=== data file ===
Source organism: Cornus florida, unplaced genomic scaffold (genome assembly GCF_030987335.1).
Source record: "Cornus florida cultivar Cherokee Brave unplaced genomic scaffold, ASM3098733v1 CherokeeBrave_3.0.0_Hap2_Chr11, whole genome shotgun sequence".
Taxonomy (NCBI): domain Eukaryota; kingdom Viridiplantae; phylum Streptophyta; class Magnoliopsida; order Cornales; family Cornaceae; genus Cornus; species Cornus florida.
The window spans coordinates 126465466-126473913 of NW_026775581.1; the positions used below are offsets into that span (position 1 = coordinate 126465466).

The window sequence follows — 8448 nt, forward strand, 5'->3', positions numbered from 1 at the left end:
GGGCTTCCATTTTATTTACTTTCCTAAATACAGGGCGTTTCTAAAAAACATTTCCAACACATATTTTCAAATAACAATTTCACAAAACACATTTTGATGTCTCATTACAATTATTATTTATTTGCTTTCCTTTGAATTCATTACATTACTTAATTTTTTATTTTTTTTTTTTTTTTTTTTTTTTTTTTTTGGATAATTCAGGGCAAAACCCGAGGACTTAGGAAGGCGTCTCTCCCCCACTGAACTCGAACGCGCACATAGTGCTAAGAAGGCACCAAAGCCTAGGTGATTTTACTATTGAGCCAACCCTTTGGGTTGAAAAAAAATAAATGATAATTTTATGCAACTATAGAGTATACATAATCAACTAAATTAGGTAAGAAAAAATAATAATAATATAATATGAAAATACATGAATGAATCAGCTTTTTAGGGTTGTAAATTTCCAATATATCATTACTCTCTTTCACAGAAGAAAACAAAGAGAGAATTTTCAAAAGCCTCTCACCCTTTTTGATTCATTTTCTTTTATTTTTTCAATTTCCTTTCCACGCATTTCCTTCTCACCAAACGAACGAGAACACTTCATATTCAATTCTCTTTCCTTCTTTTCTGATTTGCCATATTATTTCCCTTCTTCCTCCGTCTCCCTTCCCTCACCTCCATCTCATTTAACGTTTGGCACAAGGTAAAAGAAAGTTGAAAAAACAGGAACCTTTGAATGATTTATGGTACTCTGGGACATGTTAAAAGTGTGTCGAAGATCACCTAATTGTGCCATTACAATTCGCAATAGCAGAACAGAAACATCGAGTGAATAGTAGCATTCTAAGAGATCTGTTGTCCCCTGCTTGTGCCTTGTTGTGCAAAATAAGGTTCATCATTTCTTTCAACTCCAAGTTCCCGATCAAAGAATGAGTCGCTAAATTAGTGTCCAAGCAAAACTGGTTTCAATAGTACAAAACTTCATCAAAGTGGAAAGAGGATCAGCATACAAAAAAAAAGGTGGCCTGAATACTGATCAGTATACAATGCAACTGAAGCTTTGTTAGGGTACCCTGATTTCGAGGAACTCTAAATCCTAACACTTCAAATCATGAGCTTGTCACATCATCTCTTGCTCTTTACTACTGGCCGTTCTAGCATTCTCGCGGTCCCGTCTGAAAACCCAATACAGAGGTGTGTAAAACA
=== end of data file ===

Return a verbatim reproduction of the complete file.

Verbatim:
Source organism: Cornus florida, unplaced genomic scaffold (genome assembly GCF_030987335.1).
Source record: "Cornus florida cultivar Cherokee Brave unplaced genomic scaffold, ASM3098733v1 CherokeeBrave_3.0.0_Hap2_Chr11, whole genome shotgun sequence".
Taxonomy (NCBI): domain Eukaryota; kingdom Viridiplantae; phylum Streptophyta; class Magnoliopsida; order Cornales; family Cornaceae; genus Cornus; species Cornus florida.
The window spans coordinates 126465466-126473913 of NW_026775581.1; the positions used below are offsets into that span (position 1 = coordinate 126465466).

The window sequence follows — 8448 nt, forward strand, 5'->3', positions numbered from 1 at the left end:
GGGCTTCCATTTTATTTACTTTCCTAAATACAGGGCGTTTCTAAAAAACATTTCCAACACATATTTTCAAATAACAATTTCACAAAACACATTTTGATGTCTCATTACAATTATTATTTATTTGCTTTCCTTTGAATTCATTACATTACTTAATTTTTTATTTTTTTTTTTTTTTTTTTTTTTTTTTTTTGGATAATTCAGGGCAAAACCCGAGGACTTAGGAAGGCGTCTCTCCCCCACTGAACTCGAACGCGCACATAGTGCTAAGAAGGCACCAAAGCCTAGGTGATTTTACTATTGAGCCAACCCTTTGGGTTGAAAAAAAATAAATGATAATTTTATGCAACTATAGAGTATACATAATCAACTAAATTAGGTAAGAAAAAATAATAATAATATAATATGAAAATACATGAATGAATCAGCTTTTTAGGGTTGTAAATTTCCAATATATCATTACTCTCTTTCACAGAAGAAAACAAAGAGAGAATTTTCAAAAGCCTCTCACCCTTTTTGATTCATTTTCTTTTATTTTTTCAATTTCCTTTCCACGCATTTCCTTCTCACCAAACGAACGAGAACACTTCATATTCAATTCTCTTTCCTTCTTTTCTGATTTGCCATATTATTTCCCTTCTTCCTCCGTCTCCCTTCCCTCACCTCCATCTCATTTAACGTTTGGCACAAGGTAAAAGAAAGTTGAAAAAACAGGAACCTTTGAATGATTTATGGTACTCTGGGACATGTTAAAAGTGTGTCGAAGATCACCTAATTGTGCCATTACAATTCGCAATAGCAGAACAGAAACATCGAGTGAATAGTAGCATTCTAAGAGATCTGTTGTCCCCTGCTTGTGCCTTGTTGTGCAAAATAAGGTTCATCATTTCTTTCAACTCCAAGTTCCCGATCAAAGAATGAGTCGCTAAATTAGTGTCCAAGCAAAACTGGTTTCAATAGTACAAAACTTCATCAAAGTGGAAAGAGGATCAGCATACAAAAAAAAAGGTGGCCTGAATACTGATCAGTATACAATGCAACTGAAGCTTTGTTAGGGTACCCTGATTTCGAGGAACTCTAAATCCTAACACTTCAAATCATGAGCTTGTCACATCATCTCTTGCTCTTTACTACTGGCCGTTCTAGCATTCTCGCGGTCCCGTCTGAAAACCCAATACAGAGGTGTGTAAAACA